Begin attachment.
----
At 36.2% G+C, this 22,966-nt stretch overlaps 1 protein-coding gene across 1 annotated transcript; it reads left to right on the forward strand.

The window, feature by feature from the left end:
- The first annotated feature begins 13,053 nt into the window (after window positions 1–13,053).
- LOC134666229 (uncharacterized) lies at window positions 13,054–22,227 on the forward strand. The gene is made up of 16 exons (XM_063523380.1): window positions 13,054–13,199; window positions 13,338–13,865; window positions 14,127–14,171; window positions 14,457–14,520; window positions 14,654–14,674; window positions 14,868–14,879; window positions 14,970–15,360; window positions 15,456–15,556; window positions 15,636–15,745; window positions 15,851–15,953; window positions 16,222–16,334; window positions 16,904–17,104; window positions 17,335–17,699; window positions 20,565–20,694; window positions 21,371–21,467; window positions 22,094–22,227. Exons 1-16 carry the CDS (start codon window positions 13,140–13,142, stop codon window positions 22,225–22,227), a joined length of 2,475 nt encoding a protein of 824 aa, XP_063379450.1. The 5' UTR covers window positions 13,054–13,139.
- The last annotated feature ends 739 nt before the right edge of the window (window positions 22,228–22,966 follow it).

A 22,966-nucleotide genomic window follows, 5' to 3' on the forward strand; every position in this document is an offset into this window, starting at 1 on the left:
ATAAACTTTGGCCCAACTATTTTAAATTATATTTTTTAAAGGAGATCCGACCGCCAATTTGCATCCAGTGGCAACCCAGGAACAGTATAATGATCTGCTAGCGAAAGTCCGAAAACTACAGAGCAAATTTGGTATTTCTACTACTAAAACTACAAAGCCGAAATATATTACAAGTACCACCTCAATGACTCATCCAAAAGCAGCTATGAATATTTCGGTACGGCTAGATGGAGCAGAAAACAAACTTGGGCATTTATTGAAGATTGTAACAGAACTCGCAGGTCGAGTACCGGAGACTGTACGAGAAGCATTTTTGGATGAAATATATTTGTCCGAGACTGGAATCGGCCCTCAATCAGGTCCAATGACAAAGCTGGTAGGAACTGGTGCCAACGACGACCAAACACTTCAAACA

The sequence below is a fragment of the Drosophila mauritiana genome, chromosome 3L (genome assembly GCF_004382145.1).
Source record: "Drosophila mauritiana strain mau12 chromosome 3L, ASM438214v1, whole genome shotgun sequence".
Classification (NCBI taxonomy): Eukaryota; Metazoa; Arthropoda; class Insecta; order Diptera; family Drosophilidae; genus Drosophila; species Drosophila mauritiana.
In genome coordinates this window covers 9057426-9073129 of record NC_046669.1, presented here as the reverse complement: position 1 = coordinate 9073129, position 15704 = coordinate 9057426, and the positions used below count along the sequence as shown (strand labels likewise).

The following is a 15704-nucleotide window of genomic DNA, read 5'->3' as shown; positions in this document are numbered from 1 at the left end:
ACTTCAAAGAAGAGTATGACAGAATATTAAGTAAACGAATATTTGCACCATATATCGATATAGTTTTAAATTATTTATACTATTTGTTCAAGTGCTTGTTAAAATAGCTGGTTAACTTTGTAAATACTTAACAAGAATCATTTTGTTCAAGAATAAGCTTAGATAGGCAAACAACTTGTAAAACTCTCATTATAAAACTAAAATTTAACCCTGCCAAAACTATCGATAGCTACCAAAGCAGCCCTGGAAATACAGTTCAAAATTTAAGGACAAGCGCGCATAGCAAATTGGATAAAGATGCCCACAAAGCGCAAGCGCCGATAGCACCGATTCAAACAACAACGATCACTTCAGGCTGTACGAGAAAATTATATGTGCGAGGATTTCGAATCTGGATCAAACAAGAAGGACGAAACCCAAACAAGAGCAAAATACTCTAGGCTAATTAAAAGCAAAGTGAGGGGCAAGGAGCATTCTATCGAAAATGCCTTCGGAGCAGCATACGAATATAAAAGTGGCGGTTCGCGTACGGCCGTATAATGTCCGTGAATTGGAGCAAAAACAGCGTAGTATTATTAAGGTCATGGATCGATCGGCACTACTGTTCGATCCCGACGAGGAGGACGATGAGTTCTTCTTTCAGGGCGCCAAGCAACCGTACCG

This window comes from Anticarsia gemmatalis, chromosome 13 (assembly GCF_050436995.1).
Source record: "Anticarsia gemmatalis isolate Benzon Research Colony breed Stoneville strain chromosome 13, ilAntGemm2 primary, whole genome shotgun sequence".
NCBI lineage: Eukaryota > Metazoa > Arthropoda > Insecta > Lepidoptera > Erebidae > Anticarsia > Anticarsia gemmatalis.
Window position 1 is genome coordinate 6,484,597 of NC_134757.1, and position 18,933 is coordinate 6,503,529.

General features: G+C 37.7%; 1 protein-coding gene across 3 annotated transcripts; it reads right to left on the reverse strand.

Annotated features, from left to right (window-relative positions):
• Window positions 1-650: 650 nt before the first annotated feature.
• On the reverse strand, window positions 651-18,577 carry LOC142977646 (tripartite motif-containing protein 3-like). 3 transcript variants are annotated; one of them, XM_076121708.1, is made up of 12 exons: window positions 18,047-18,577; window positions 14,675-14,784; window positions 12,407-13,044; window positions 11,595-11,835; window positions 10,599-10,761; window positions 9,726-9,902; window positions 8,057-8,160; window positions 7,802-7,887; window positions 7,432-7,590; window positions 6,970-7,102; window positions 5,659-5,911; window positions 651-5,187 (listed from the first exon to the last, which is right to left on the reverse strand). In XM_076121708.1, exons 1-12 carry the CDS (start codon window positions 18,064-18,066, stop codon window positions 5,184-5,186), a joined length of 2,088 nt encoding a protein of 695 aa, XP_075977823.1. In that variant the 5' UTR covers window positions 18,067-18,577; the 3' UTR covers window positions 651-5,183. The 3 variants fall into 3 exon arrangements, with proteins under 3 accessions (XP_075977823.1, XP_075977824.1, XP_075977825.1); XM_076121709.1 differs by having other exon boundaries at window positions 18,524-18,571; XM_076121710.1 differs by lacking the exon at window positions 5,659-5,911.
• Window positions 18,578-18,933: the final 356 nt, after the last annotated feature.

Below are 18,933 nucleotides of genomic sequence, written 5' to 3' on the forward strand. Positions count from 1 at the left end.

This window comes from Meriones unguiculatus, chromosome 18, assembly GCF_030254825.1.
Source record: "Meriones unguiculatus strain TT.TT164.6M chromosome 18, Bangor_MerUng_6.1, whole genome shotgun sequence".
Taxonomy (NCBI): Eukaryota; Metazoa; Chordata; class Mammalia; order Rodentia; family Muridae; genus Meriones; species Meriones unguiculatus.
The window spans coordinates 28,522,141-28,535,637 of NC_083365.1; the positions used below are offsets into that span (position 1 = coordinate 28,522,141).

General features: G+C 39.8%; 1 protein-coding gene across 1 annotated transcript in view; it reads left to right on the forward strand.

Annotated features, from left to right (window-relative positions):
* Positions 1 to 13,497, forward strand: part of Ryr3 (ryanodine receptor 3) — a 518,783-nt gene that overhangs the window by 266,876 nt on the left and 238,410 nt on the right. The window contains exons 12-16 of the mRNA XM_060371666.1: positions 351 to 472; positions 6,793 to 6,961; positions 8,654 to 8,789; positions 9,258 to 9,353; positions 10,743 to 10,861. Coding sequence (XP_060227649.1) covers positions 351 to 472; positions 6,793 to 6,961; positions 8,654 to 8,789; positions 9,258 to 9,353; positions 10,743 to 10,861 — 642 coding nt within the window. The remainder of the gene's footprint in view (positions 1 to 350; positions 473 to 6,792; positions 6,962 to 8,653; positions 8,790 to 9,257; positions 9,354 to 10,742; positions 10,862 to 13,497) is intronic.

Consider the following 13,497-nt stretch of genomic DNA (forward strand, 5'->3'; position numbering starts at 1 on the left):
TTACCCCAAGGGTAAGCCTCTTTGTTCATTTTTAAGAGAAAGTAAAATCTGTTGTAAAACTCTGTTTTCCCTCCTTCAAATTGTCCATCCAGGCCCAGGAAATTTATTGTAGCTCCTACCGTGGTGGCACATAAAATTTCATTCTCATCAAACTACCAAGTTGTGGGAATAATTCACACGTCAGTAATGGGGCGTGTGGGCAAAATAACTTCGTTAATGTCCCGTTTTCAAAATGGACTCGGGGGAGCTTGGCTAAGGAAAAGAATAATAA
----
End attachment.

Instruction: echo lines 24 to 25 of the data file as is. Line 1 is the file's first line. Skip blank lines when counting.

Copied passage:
This window comes from Meriones unguiculatus, chromosome 18, assembly GCF_030254825.1.
Source record: "Meriones unguiculatus strain TT.TT164.6M chromosome 18, Bangor_MerUng_6.1, whole genome shotgun sequence".